A well or water bore on your property can be a great way to access the water you need for your lawn, landscaping, garden, farm, or livestock. It can also be good to have a well or bore on the property in case your city-supplied water is cut off for any reason. If you're thinking of having a well or bore drilled on your property, note a few important questions to ask the drilling company so you know the work gets done properly and you are able to access that water in the bore once it's drilled.
Ask if they will determine the location of the bore
Not all drilling companies will come to your property, inspect it and then determine the best site for the bore or well. You may need to determine this yourself, after having a landscaping engineer determine the right spot for your new well or bore.
However, some drilling companies will also assist with determining the right spot for the well or bore, perhaps for an added fee. Whatever the case, it's important you ask about this rather than assuming that they will arrive on the day of the drilling and do a thorough site inspection, determining the right spot for your new well, rather than simply drilling where you tell them you want the new bore located.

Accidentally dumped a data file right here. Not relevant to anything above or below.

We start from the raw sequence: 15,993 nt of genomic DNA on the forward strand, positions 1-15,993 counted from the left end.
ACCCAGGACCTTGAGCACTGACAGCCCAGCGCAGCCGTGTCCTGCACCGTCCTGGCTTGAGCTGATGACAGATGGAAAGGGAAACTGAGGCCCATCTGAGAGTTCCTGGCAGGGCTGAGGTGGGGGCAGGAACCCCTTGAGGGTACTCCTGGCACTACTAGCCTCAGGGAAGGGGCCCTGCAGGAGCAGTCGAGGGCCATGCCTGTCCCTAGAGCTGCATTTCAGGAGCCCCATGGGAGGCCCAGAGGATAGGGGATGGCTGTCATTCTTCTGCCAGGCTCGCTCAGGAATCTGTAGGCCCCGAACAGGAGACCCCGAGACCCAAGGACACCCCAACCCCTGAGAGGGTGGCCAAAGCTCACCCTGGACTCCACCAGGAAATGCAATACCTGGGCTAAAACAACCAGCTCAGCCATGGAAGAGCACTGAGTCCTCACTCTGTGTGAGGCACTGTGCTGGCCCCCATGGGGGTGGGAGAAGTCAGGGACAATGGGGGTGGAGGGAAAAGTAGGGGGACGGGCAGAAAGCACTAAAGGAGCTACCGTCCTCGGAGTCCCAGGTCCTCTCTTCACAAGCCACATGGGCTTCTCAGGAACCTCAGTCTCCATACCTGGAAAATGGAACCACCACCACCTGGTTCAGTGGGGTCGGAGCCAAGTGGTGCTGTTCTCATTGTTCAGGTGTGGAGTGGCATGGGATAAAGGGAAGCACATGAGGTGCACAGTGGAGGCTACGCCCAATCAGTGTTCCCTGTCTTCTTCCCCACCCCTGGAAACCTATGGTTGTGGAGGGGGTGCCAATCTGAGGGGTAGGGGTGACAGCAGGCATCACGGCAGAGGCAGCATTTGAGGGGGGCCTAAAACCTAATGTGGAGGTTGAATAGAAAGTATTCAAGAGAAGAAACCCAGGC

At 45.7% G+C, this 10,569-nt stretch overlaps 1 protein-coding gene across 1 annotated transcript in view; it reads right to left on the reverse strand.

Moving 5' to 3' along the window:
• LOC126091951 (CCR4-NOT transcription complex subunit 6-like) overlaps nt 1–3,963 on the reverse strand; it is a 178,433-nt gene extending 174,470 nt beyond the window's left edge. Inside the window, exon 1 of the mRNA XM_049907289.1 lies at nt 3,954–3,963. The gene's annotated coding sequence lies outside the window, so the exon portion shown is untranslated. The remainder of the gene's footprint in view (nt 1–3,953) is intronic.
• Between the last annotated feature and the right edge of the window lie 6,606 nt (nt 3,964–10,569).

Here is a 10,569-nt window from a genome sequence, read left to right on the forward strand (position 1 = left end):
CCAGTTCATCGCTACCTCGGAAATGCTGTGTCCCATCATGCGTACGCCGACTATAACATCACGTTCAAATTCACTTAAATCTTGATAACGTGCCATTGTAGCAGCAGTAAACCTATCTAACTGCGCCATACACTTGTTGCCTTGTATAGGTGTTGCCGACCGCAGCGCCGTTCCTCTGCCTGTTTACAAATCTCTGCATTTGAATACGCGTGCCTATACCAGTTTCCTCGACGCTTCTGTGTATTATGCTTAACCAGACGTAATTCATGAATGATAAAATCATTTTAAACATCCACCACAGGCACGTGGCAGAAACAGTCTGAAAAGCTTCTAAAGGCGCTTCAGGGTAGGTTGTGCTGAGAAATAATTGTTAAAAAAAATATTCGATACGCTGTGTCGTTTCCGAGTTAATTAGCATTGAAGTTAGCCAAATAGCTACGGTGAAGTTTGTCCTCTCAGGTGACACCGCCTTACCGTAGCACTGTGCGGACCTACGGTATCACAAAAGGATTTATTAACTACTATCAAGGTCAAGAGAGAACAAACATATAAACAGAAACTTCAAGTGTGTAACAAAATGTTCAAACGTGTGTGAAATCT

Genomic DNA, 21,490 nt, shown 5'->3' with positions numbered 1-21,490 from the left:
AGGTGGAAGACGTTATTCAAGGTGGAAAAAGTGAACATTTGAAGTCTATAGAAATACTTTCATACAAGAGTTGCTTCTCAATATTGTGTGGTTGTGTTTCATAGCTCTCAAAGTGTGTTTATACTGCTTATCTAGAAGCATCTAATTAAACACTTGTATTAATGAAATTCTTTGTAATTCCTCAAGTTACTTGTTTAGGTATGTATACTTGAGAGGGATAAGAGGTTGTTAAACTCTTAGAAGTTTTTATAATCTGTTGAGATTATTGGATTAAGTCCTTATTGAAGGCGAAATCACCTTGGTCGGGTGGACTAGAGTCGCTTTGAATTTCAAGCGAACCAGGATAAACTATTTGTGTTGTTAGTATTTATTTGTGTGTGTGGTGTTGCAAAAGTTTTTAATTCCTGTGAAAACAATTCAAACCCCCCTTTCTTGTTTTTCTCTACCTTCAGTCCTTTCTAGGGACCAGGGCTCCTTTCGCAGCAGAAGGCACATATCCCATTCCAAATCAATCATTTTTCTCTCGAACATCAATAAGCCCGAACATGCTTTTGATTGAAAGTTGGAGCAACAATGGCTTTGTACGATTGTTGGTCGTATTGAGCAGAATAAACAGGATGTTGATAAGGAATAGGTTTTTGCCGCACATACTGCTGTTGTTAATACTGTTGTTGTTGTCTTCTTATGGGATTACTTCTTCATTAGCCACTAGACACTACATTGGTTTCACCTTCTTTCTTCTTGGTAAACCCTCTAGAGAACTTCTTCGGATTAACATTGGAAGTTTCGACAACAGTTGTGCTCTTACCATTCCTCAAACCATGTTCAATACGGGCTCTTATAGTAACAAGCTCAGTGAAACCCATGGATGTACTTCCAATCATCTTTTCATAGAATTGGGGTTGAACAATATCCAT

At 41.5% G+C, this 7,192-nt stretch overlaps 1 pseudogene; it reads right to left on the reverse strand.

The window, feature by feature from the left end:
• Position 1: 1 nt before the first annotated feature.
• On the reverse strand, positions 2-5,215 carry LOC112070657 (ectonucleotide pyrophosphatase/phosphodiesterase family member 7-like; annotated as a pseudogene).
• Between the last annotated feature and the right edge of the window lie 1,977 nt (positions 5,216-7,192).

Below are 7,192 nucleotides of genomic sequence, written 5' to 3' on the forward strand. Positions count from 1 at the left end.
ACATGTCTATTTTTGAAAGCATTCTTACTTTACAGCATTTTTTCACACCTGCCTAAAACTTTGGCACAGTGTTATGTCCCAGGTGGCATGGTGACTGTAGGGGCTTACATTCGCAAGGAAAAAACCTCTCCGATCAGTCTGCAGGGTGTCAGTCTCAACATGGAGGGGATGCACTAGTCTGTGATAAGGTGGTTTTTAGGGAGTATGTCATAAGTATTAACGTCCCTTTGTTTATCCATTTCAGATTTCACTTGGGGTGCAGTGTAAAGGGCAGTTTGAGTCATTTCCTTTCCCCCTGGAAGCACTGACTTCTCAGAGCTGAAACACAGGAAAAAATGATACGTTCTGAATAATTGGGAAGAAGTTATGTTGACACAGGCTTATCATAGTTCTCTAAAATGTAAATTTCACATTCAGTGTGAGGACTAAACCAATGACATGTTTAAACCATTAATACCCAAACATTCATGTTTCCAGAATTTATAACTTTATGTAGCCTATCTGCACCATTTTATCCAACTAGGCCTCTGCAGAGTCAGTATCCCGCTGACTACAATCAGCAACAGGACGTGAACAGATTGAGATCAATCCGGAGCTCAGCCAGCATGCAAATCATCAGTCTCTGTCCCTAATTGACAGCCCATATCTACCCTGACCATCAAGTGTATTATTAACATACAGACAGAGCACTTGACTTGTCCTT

Ask if you need permits or approval
A drilling company will usually be able to note if you will need a permit or council approval to have a well or bore drilled; if so, they may be able to pull that permit for you. In some cases, this may not be needed, depending on your property location and size, and the size of the planned well or bore.
Ask about the pump needed
Many years back, you would need to manually pump water from a well or bore, but today's bores usually include a powered pump, to make it easier to draw water from very deep structures. Your drilling professional can usually recommend the size and type of pump that you would need for the size of bore you have drilled, either to pump water into the home and toward a filtration system or through an open faucet above the bore. This will ensure you don't choose a pump that is underpowered for the size of bore you're having drilled but also don't pay for one that is larger and more powerful than you need.Share